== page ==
Bigger’s not better for GP clinics

3 minute read

Increased size of GP clinics produces no discernible gains in patient care, a new UK report suggests


Bigger is not necessarily better when it comes to GP clinics, with no discernible gains in patient care found due to increased size, a new UK report suggests

An analysis by The Nuffield Trust, in collaboration with Britain’s RCGP, looked at how eight large-scale organisations fared on 15 indicators of quality over 15 months.

“We were unable to detect marked differences in the quality of the large-scale general practice organisations compared to the national average – most organisations followed national trends,” the authors wrote.

The UK study also revealed that patient satisfaction had deteriorated over time in large GP clinics, a trend mirrored by clinics of all sizes.

Some patients in the study voiced concerns about losing the ongoing, trusted relationship with their own GP and their own practice, while others valued new forms of access.

But increasing the size of practices did improve the efficiency of the business through the centralisation of management and administration and maximisation of income.

Similar results to the UK report have also been reflected in Australian studies, Professor Mark Harris, from the Centre for Primary Health Care, told The Medical Republic.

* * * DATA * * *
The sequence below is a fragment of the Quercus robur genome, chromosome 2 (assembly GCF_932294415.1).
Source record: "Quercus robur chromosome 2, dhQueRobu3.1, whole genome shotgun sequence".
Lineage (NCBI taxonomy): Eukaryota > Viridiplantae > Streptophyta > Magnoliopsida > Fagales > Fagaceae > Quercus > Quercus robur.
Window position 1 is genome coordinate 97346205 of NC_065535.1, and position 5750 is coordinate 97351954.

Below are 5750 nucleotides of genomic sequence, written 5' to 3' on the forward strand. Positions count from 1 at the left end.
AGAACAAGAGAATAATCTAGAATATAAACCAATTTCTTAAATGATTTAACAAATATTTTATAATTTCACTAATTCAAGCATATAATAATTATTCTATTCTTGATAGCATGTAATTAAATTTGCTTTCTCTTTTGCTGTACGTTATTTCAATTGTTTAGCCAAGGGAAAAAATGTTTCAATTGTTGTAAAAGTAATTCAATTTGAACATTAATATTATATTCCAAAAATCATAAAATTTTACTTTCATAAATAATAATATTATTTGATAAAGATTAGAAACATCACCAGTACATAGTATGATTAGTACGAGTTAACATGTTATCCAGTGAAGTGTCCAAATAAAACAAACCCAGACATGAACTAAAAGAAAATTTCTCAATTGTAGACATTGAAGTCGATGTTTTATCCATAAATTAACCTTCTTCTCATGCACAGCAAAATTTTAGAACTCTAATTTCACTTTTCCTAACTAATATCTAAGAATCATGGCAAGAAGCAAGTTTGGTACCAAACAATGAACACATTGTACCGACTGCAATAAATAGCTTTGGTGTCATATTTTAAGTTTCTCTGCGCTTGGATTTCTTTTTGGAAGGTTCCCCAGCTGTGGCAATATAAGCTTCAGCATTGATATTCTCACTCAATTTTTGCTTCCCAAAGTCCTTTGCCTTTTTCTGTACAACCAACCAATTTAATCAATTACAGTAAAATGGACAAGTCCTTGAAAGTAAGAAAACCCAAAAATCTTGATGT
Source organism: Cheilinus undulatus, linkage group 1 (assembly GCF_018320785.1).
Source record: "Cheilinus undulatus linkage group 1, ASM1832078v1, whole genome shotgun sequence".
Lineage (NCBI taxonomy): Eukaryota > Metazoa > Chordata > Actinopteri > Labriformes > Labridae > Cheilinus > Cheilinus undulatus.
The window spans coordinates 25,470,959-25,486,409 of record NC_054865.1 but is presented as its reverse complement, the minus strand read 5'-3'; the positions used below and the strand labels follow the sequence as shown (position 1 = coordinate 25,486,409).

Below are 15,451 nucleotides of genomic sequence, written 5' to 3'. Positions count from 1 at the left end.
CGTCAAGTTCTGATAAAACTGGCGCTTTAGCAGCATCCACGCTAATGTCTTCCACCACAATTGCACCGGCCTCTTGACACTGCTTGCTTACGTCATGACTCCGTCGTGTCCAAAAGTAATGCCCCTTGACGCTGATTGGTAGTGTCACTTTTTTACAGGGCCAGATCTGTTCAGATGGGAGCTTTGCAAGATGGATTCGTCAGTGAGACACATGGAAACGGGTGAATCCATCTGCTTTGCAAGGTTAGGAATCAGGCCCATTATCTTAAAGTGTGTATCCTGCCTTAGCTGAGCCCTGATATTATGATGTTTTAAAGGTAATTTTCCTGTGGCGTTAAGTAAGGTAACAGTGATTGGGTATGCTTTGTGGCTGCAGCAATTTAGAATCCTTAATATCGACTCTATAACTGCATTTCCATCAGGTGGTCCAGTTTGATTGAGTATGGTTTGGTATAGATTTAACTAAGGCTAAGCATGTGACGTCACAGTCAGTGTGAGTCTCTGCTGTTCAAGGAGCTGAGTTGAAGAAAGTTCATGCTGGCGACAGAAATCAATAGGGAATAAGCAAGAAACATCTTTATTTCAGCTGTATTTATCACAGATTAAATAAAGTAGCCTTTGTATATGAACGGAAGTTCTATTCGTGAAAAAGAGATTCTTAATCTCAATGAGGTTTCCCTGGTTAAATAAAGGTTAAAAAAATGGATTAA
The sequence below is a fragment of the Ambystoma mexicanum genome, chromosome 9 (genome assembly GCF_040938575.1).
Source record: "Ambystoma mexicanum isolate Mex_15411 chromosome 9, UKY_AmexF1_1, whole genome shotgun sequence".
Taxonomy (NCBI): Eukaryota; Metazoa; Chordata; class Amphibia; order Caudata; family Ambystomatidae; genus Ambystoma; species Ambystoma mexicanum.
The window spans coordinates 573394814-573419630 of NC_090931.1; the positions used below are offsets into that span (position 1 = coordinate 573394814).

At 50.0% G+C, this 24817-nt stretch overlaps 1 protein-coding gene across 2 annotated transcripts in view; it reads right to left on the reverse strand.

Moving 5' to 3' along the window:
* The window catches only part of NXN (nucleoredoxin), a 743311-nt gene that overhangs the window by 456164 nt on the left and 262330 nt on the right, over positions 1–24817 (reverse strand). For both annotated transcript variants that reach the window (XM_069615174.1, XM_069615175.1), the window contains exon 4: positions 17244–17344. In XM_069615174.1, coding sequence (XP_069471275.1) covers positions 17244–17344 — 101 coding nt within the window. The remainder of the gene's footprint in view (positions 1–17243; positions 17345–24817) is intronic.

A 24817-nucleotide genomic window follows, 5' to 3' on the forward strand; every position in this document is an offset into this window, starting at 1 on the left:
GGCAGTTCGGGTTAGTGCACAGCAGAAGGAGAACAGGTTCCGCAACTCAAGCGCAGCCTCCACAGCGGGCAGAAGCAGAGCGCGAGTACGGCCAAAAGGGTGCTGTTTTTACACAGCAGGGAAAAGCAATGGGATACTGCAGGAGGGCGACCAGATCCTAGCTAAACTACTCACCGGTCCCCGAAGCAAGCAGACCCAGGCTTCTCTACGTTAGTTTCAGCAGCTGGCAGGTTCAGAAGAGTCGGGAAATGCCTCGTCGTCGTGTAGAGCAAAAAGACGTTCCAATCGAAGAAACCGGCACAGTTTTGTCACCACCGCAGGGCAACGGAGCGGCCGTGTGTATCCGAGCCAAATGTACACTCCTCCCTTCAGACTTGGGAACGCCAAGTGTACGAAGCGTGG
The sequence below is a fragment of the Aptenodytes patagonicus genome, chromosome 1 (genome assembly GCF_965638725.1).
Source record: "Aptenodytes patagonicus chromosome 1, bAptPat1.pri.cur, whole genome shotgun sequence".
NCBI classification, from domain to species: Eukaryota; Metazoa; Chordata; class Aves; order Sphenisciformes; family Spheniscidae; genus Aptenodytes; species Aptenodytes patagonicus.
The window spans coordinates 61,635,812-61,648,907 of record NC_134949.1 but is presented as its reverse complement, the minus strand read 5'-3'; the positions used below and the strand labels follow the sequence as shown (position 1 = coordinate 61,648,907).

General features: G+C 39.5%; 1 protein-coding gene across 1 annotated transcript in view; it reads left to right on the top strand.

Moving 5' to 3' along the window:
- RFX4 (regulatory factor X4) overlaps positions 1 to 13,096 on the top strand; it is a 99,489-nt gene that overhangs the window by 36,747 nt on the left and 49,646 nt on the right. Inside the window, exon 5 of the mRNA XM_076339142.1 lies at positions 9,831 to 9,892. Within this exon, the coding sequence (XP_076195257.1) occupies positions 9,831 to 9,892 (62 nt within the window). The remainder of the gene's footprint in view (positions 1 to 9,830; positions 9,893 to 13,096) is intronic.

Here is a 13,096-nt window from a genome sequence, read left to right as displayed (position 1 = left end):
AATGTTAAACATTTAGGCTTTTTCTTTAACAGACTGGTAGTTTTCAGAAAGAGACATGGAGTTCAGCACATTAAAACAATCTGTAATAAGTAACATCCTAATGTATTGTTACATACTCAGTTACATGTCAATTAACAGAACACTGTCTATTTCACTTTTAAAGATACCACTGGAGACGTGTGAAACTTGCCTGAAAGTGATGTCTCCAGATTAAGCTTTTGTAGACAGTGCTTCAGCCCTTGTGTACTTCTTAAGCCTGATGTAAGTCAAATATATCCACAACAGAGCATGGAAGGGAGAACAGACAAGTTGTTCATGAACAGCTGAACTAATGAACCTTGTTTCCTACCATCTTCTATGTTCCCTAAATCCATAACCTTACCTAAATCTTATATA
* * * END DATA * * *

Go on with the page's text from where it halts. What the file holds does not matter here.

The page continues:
“We have previously conducted research which showed that patient experience and quality of care was not necessarily better with increased size of practice,” he said.

But Australia had not seen the same level of large-scale collaborations between practices of the type described in the UK study, Professor Harris said.

However, Australia did have corporate general practice chains and it was possible that large-scale collaborations could emerge in the future.

“But it would require some active government policy to bring this about,” Professor Harris said.

The size of GP clinics has been increasing in Australia in recent years. More than half of GPs worked in practices with five or more doctors in 2006-07, representing an increase of 20% over six years, according to BEACH data.

Professor Harris told The Medical Republic that the improved efficiencies possible in larger practices had to be weighed against the increased complexity of inter-professional collaboration and a possible loss of personal continuity of care.

“This is not inevitable with larger practices, but it does require work to create functional teams and ensure continuity of care,” he said.

In the UK study, staff were mostly positive about working in large-scale organisations, valuing the education and training opportunities and peer-support arrangements.

Administrators and receptionists reported the highest overall satisfaction scores and salaried GPs reported the lowest.

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